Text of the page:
Having “the talk”: Why you should define your relationship with credit cards

In most relationships, there tends to be a “give and take” mentality that is mutually agreed upon from the start. Your relationship with credit cards is no different. While credit cards offer ease and financial comfort when it comes to obtaining goods and services, their “buy now, pay later” philosophy comes with the large commitment of promising to use future income to pay past purchases.


  • Know yourself and your habits. It’s important to self-assess before applying for a credit card. For example, if you’re a spender, applying for a credit card with a lower limit might work in your best interest, by limiting that “buy now, pay later” mentality.
  • Set rules for the use of the card and how you plan to make payments. A credit card must be used, the bill received and the payment made on time in order to build a positive credit history. Make sure you have or will have the money to pay off the card, or at least the minimum payment, at the time of the purchase and that you know when the payments are due. Setting reminders on your phone or marking the payment due date down on a calendar are helpful ways to stay on track.
  • Be choosy about obtaining credit. Limit the number of cards you carry. Do you really need more than one card? Don’t fill out department store surveys and be careful when shopping around for credit. Too many “hits” on your credit report can actually lower your credit score.
  • Understand the costs associated with your card. Are there monthly fees? Annual fees? How is interest charged on your credit card? Take into consideration your spending plan to see how the credit card payments, interest, or even rewards program will work into your budget and financial goals.


Before committing to a credit card, it is important to know which type of card will work best for your needs, budget and credit score. Everyday credit cards from banks, financial institutions and credit card companies, and secured credit cards – credit cards obtained by providing a security deposit in case payments aren’t made – are the only credit cards that will help you build (or rebuild) credit. Debit Visa or Mastercards and prepaid credit cards are loaded with your own money, therefore the borrowing of money doesn’t take place and credit cannot be built. If you’re looking to build or rebuild credit, start by getting an everyday or secured credit card.

If you are already establishing positive credit, but tend to be more of a spender, prepaid credit cards work great as a budgeting tool for flexible expenses, as your own money is loaded onto the card and overdraft is not an option. If you have room in your budget and want to receive something other than a good credit score from your card, credit cards with money back or travel rewards can be useful in achieving short term goals like a vacation or a new computer. Though these cards sound appealing, their annual fees and interest rates may be higher. It’s important to do your research, or talk to a financial advisor to see which credit card will work best for you and your budget.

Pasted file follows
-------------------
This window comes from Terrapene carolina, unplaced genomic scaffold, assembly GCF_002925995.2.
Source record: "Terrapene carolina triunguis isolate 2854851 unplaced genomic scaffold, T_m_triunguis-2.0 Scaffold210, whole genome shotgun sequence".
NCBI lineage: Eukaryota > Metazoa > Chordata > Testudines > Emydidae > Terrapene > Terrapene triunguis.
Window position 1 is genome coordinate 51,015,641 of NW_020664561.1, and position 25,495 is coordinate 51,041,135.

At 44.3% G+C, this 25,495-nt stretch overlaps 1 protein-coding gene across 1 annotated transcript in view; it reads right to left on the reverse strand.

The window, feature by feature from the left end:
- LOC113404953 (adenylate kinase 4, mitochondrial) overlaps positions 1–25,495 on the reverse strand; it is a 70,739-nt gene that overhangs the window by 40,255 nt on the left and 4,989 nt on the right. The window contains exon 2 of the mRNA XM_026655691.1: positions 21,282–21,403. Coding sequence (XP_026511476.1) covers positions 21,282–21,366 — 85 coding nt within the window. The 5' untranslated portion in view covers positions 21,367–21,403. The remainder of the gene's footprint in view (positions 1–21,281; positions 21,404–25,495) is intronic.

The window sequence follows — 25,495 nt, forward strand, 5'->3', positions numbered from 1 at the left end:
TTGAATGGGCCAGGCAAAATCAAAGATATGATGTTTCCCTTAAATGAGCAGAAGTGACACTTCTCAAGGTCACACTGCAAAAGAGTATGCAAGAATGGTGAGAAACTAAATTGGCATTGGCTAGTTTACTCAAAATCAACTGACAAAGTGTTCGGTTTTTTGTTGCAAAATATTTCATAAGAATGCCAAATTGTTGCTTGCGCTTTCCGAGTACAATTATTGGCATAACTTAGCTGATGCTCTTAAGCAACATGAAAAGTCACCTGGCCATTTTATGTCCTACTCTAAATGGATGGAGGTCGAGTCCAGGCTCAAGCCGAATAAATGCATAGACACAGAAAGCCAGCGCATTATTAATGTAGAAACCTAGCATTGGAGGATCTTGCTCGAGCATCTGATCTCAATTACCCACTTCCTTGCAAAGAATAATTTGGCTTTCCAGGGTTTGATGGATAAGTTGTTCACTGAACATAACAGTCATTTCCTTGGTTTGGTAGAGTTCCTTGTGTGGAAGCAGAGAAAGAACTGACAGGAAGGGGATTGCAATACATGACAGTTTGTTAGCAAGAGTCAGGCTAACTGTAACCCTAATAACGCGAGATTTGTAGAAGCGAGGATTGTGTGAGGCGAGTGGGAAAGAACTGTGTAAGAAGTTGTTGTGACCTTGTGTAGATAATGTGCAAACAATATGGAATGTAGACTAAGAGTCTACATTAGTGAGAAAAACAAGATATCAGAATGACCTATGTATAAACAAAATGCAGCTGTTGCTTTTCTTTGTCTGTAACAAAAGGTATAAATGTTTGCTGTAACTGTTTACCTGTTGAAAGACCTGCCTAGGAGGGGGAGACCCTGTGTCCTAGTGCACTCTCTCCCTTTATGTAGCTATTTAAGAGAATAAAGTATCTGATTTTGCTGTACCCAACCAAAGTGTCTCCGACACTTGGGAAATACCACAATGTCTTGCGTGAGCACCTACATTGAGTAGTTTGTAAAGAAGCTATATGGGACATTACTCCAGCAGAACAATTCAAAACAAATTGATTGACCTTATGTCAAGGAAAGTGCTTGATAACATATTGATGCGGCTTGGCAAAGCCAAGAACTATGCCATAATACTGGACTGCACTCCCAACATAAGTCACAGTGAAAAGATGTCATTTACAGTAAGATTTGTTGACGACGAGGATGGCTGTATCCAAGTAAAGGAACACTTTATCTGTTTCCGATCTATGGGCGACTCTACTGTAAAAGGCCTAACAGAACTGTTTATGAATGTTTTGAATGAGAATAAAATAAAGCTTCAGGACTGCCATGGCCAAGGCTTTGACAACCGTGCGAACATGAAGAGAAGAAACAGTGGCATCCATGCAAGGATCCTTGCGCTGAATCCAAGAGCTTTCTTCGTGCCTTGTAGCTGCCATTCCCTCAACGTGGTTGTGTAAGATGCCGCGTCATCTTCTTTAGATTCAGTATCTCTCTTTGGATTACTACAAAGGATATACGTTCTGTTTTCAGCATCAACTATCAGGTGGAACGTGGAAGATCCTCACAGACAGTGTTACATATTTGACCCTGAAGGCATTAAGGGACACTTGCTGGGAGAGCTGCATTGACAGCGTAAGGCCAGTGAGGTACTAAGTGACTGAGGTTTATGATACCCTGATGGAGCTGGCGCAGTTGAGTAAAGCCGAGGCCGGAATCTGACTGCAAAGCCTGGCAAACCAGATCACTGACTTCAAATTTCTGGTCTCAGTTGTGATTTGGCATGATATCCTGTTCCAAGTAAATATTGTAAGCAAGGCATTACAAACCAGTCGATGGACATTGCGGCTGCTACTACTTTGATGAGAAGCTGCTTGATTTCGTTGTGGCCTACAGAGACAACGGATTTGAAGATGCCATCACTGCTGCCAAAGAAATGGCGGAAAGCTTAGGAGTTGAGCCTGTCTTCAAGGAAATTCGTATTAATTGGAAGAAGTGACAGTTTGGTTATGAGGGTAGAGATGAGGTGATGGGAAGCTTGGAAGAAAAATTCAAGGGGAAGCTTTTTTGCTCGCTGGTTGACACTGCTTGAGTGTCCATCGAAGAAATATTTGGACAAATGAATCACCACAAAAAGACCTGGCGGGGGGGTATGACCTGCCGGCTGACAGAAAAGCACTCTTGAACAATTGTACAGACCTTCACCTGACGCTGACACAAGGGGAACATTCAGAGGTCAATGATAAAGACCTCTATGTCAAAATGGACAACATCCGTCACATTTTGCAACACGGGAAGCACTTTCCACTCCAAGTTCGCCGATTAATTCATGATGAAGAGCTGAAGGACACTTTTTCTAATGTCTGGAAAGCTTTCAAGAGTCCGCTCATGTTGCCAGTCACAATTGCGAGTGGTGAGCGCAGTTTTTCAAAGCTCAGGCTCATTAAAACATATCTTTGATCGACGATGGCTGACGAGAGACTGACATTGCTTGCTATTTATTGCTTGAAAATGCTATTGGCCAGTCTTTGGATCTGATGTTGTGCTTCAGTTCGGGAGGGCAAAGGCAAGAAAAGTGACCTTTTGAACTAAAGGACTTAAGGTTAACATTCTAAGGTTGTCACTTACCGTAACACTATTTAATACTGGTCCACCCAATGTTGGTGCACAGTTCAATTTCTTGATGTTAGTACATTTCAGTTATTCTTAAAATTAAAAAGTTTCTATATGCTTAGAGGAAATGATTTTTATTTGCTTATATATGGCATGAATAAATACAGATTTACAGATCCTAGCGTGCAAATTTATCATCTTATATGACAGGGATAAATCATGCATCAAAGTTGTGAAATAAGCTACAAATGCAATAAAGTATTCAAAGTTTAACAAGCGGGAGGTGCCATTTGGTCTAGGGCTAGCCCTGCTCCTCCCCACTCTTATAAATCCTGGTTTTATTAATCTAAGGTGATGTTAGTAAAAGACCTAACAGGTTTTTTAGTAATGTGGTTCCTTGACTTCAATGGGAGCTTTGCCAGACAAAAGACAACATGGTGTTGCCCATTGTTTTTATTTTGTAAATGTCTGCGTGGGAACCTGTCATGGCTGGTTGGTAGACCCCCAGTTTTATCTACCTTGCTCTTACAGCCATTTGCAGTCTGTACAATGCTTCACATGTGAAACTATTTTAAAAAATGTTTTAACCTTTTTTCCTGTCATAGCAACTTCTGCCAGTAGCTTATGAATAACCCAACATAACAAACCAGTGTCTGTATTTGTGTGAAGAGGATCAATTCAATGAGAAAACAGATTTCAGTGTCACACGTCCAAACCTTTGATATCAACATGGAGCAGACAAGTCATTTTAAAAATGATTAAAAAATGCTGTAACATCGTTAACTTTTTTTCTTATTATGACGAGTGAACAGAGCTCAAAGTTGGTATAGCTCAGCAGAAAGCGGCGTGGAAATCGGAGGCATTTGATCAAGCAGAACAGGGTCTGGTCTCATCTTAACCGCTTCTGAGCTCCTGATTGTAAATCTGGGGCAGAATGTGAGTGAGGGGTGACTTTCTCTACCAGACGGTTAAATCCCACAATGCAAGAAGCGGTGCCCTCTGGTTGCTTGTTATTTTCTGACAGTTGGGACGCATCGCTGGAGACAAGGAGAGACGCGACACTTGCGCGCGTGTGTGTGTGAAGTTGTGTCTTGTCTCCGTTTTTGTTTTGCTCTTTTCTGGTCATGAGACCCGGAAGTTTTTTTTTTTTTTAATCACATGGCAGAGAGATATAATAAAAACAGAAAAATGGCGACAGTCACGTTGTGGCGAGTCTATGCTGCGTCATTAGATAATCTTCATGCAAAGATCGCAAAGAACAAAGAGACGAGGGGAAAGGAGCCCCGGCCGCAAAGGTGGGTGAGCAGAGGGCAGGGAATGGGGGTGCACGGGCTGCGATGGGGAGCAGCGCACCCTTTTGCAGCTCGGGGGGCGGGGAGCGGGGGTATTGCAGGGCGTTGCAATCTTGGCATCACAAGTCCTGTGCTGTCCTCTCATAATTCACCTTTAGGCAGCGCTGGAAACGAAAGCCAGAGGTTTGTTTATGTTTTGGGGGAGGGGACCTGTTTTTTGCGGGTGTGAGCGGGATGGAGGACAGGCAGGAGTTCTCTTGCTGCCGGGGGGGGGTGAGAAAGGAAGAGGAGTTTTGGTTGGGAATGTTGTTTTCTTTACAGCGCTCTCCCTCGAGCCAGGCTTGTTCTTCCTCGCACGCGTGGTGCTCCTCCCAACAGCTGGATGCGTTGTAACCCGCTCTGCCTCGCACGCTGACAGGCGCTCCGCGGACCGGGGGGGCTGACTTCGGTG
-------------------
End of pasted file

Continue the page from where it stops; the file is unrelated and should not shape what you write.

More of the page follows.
It’s easy to get caught up in a new credit card relationship – especially when hopes of a vacation, money back or a higher credit limit may be involved. However, the risks that are associated with a credit card cannot be forgotten. Playing it safe will not only help boost your credit score, but will help set the tone of your future financial well-being.

How to Practice Safe Credit:

  • Understand how credit cards work. Having this knowledge will give you the upper-hand when deciding how to use your credit card.
  • Pay your credit card charges in full every month before the due date. If you do this, you won’t be charged interest. If you are unable to pay the balance in full – ensure you pay at least the minimum monthly payment by the due date.
  • Try to avoid taking cash advances on your credit card, unless it’s an emergency. Interest starts to be charged from day one for credit card cash advances, and it can add up quickly.
  • Limit the amount you charge on your cards. Never charge more than you can comfortably afford to pay off in full.
  • Keep an eye on what you’re spending with credit cards using online banking, a mobile app or by manually keeping a budget. If you notice your habits changing for the worst, it may be time to reassess your relationship with your cards.


Unfortunately, not all relationships are healthy. Sometimes, financial self-reflection is needed to figure out whether or not it’s time to cut ties and reach out for help. Warning signs of an unhealthy credit card relationship tend to include behaviour such as:

  • Consistently paying only the minimum balance on your card (or not at all).
  • Racking up past due payments.
  • Using one credit card to pay the balance on another.
  • Receiving or ignoring calls and messages from collection agencies.
  • Negatively affecting your credit score because of your relationship with your card(s).

If you’re beginning to worry about how your relationship with credit is affecting your finances, contact us for a free and confidential debt consultation. Our Licensed Insolvency Trustees understand how easy it can be to get caught up in an unhealthy relationship with credit cards, and will work with you to find the best solution for your debt problem.

Learn more about Credit Card Debt.

Ask A Question

Comments are closed.